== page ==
If the instructions provided here are not of value to you personally, that's fine. I don't see the point in begrudging anyone else the article's contents. Whoever the audience may be for this and however big or small, I'm sure they'll appreciate it.
      • I didn't say it wasn't helpful.

        I said it was wasted effort. These people have had years to find a solution. Somehow I doubt SJVN's article is going to provide them information they didn't already know.
    • You may think that, but no one asked what you thought.

      Fact is, you don't know that's the case, because you don't speak for everyone.

      If you don't find this helpful or useful knowledge, then thats your loss.

      Even if I don't' try this, it's informative and its something new I learned today.

      Try and cheer up sad sack, you seem to be mad at the world today.
    • Steven. You can now run XP inside Linux Mint totally virus free

      Google stealth vm for Linux Mint
      Or stealth vm for Ubuntu.

      You'll see the news articles on more than 74,000 TV stations and online publications since April 9th, 2014.
  • wait ... you mann Mint doesnt come with KVM???

  • Now if I only had a way to

    install XP inside a virtual machine from the "recovery" partition that most vendors give you in lieu of a real XP system disk.
    • Now if I only had a way to

      You don't need to!

      Go to and download disk2vhd.exe. This program will create you a .vhd file which will be a virtual-bootable copy of your Windows XP system. You can run this in VMWare or VirtualBox.

      ( Remember that your licence is only good for one copy of WinXP - don't be naughty and keep the physical one once you've got the virtual one working. )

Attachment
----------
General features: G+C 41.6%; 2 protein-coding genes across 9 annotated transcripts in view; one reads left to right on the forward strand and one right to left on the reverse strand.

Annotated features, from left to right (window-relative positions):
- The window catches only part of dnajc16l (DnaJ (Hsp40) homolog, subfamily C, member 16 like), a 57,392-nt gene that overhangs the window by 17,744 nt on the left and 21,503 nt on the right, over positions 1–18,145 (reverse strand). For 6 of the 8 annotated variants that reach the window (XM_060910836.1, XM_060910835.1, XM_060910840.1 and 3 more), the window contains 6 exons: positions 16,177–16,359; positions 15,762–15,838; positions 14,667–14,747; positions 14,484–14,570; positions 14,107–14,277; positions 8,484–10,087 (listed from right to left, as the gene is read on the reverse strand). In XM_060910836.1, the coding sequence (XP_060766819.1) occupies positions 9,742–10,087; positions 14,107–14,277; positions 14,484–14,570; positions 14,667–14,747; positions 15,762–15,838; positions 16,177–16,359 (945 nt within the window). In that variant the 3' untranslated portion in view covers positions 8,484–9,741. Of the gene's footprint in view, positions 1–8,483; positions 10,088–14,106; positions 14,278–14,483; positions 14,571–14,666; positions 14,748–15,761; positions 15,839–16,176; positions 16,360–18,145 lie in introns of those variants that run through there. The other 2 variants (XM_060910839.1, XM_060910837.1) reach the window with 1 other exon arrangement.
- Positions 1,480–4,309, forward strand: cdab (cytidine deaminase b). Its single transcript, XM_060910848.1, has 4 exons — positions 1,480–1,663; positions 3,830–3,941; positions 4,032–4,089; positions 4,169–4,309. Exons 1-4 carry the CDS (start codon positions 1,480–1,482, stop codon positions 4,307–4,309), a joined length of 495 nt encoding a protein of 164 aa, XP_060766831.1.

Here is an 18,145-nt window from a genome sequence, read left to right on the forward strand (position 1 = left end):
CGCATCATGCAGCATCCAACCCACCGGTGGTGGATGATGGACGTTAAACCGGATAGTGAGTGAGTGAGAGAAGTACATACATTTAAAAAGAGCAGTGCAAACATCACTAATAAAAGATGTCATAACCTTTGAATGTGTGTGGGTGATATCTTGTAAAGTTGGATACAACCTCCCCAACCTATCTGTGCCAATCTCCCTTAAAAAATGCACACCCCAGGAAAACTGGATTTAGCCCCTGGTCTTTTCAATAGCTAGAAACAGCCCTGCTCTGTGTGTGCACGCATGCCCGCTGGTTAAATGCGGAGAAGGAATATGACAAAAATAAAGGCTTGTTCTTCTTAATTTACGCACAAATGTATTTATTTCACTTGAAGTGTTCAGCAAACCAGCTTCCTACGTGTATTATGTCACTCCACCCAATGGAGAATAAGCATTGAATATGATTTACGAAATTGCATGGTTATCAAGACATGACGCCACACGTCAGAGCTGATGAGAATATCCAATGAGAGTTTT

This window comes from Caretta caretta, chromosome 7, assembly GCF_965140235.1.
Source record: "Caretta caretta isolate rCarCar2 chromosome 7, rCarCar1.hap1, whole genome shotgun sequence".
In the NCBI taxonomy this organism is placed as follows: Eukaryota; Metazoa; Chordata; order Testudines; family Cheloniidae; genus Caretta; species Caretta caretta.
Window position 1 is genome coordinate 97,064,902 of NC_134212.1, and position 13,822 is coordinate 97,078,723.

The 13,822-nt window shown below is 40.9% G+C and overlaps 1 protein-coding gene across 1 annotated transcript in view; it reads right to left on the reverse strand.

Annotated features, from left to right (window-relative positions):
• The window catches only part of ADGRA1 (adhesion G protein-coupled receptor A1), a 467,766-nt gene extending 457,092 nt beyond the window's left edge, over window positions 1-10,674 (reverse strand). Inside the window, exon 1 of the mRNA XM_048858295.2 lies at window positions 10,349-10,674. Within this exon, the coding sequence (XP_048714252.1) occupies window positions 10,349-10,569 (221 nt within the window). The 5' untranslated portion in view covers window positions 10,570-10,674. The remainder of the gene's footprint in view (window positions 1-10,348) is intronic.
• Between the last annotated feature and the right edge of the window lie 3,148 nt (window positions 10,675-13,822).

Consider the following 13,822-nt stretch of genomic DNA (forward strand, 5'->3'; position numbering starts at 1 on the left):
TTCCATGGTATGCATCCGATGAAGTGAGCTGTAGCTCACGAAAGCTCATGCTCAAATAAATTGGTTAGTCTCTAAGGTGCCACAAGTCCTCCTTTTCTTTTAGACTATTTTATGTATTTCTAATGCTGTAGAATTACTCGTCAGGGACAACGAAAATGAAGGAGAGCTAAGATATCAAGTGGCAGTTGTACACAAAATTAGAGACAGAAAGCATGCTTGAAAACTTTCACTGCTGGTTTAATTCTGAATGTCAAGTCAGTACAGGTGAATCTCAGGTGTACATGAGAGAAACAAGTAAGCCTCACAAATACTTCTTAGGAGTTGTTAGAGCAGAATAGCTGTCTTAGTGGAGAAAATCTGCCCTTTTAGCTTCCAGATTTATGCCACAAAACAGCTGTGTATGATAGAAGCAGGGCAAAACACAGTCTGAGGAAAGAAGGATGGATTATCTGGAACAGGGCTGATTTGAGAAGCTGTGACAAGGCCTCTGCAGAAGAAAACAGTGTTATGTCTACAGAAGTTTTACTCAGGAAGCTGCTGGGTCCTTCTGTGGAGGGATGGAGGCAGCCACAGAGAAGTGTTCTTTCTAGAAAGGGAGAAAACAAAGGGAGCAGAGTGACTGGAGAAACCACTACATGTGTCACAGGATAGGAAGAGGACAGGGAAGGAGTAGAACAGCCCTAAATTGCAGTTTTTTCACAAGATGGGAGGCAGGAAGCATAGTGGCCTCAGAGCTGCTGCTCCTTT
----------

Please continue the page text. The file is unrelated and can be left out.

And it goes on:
• Steven, Oracle's VirtualBox is not a hypervisor

    In addition, the only Windows XP-based PCs that likely have the horsepower (both CPU and RAM, but especially CPU) to run a GNU/Linux desktop in Oracle's VirtualBox, are Vista downgrades. These users would be better off upgrading (at no additional cost) to Windows Vista which is supported into 2017.
    Rabid Howler Monkey
    • Ugh! "to run Windows XP in Oracle's VirtualBox"

      Rabid Howler Monkey
      • On my clients...

        you are exactly right - their CPUs have no ability to run VMs at all. So maybe that is what ye is talking about with "wasted effort"!
    • VirtualBox

      Indeed, this is not a hypervisor. So what.

      The point isn't to run Windows XP in a virtual environment on the same hardware as you bought it on in 2003!
      The point is to be able to buy some nice, cheap, powerful modern hardware and be able to run the programs that you want to use but which will only run with WinXP.
      Programs that cost an arm and a leg to buy new - like CS Suite - or niche programs that you rely on but which aren't being upgraded because, for instance, the publisher doesn't want to, or where they cost a huge amount for a new Win8 version
      • LeMike: "Indeed, this is not a hypervisor. So what."

        I guess that I expect more from ZDNet bloggers than you.
        Rabid Howler Monkey
        • Expectations

          So what _are_ you expecting ? :)

          cpu cycles for nothing and your bananas for free ?? (apologies to Mark Knoffler!)
          • A basic understanding of computer technology?!

            If Steven has used the word 'hypervisor' just once, I would have ignored it as a mistake. But, a half-a-dozen times?

            What's funny is that Steven often writes articles about hypervisors, especially KVM, Xen and Hyper-V. ZDNet has Ken Hess evangelizing Chromebooks and Steven evangelizing virtualization. Lol!
            Rabid Howler Monkey
  • Not true. XP can be run using kvm. Installation is a major pain...

    And virtualbox is just that - a virtual PC using the CPU provided VM capability - and capable of running XP.

    The real issue is going to be the license for XP. Most don't have a license for use on VMs.
  • Re: Running XP in a Virtual Environment....

    Although there is much to be said for virtualisation software such as VirtualBox and VMware Player there is one fundamental issue. That is with the specifications of the Host machine.
    In the XP era many CPU's were single core such as the Pentium 4 and came with a maximum of 1GB RAM.

    Such specifications are not suitable for running XP in a virtual environment. You would only be able to allocate a maximum of 512GB to the Guest machine whilst sharing the single CPU with the Host machine.

    Virtualisation can be powerful but in this instance for many it would not be suitable.